This dynamic prop can be used to suspend the practitioner in midair, which opens up a wide array of backbend and inversion possibilities. It can be used to stabilize a body part so otherwise unattainable poses become possible, including tricky standing-balancing and arm-balancing poses. It can also be the ultimate prop for relaxation by offering a forgiving amount of support for stubbornly stiff muscles, helping the practitioner to find comfortable stillness within a pose.
Though many similarities can be drawn between grounded poses and aerial poses, the aerial practice has an air of light-heartedness to it that is positively addicting! It feels like a yogi’s playground, so many new things to discover, so much uncharted territory to explore!
3. What are the key benefits of the Aerial yoga practice?
AK: Physically, Aerial yoga will train your body how to move more mindfully and effectively. Any alignment difficulties experienced on the ground will be amplified in the air, so the engagement of key muscle groups is more strongly encouraged. As your body begins to move with greater efficiency and structural integrity, this will translate into better posture and greater ease in everyday actions.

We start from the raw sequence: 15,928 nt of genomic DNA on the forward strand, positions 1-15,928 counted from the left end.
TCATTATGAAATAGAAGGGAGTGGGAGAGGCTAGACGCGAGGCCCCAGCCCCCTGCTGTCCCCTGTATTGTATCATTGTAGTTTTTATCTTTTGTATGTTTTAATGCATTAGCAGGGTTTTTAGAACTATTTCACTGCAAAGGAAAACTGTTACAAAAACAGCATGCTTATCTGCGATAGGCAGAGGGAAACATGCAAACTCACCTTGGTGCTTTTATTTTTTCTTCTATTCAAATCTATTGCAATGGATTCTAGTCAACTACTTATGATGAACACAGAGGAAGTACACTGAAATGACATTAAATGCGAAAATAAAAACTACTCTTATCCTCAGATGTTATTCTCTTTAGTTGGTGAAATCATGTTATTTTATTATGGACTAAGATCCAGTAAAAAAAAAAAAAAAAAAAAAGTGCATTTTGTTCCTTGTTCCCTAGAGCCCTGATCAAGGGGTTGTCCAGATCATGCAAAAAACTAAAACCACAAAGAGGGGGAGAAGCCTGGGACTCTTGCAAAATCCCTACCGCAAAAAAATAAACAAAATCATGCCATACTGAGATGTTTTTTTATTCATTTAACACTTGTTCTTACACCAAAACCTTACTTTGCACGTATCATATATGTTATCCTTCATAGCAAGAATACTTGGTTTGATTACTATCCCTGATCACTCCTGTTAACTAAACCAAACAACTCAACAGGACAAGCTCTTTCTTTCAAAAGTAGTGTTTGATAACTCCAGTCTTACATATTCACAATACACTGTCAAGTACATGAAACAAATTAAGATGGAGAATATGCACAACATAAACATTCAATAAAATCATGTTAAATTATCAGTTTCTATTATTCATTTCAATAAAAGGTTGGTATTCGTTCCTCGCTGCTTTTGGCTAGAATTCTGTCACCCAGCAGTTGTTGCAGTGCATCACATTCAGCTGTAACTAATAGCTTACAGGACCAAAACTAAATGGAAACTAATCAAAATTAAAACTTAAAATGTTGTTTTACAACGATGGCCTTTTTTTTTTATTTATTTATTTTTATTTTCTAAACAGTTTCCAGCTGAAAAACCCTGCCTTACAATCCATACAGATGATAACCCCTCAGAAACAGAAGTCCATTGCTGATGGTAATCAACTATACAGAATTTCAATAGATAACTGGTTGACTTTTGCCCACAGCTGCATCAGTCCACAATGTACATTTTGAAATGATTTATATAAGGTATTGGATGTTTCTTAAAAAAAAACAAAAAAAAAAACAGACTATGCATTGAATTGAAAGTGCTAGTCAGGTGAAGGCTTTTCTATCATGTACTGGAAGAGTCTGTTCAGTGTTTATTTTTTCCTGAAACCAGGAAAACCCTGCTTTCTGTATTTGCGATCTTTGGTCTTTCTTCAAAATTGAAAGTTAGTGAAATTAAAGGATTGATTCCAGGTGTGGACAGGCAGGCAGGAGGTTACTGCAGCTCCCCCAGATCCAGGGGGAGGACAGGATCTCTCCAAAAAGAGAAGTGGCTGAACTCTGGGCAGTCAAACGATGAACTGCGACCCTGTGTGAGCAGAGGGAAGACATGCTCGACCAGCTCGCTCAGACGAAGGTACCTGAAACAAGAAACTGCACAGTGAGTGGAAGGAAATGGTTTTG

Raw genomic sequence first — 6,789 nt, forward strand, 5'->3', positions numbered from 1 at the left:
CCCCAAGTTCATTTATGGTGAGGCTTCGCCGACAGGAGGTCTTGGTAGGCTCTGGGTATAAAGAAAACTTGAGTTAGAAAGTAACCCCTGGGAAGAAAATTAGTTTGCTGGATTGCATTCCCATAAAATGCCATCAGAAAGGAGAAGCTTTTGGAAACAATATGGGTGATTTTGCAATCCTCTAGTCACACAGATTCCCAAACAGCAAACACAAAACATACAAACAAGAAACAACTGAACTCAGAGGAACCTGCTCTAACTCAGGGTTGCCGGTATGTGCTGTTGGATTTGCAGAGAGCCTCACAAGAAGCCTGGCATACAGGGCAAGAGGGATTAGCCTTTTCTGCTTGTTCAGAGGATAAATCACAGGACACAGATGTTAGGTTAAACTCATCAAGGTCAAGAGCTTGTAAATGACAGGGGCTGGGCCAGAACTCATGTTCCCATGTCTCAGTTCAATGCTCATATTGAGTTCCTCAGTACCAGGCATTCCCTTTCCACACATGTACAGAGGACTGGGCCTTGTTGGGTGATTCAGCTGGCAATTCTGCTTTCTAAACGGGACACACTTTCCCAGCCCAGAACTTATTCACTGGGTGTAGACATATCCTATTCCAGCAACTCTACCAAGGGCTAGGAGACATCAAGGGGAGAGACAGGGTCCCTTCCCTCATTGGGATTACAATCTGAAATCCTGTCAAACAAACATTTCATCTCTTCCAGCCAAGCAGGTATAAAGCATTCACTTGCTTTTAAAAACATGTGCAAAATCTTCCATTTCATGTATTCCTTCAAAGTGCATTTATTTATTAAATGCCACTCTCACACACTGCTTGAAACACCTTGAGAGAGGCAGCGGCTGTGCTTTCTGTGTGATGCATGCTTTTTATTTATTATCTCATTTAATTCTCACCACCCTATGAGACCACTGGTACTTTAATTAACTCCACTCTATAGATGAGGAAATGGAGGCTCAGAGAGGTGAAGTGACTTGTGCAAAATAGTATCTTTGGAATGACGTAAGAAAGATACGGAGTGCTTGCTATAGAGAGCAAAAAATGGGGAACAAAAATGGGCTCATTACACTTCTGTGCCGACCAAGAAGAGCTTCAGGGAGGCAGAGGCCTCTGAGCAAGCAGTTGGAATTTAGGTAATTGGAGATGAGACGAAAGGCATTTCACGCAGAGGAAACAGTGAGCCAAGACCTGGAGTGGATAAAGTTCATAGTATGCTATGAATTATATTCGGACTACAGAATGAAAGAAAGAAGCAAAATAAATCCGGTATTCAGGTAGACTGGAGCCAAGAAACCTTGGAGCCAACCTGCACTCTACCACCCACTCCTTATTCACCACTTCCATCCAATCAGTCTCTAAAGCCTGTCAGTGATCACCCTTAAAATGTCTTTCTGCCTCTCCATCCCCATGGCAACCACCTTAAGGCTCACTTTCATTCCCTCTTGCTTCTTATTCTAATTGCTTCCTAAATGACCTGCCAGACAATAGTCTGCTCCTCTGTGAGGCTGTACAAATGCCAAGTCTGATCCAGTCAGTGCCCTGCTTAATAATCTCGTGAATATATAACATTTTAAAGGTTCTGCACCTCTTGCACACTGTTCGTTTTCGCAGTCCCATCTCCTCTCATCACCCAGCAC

Aerial yoga increases proprioception and body awareness through exposing the body to a wider range of spatial perspectives. It also allows for the practice of prolonged inversions with very little effort, which can help decompress the spine and release bodily tension. In addition, the practice of Aerial yoga can help students enter challenging poses that might otherwise be inaccessible by supporting and stabilizing certain areas of the body. This creates muscle memory, which later aids the body in re-creating that shape without the assistance of the fabric.
There are many opportunities to build greater core and upper body strength using actions and movements that aren’t normally included in a regular asana practice (such as a pull-up), by using gravity and body weight as antagonists.
Aside from the physical benefits, Aerial yoga is empowering. It helps build trust in oneself, confidence, and the compassion to know when to rest. Over time, it helps quiet the constant fluctuations of the mind.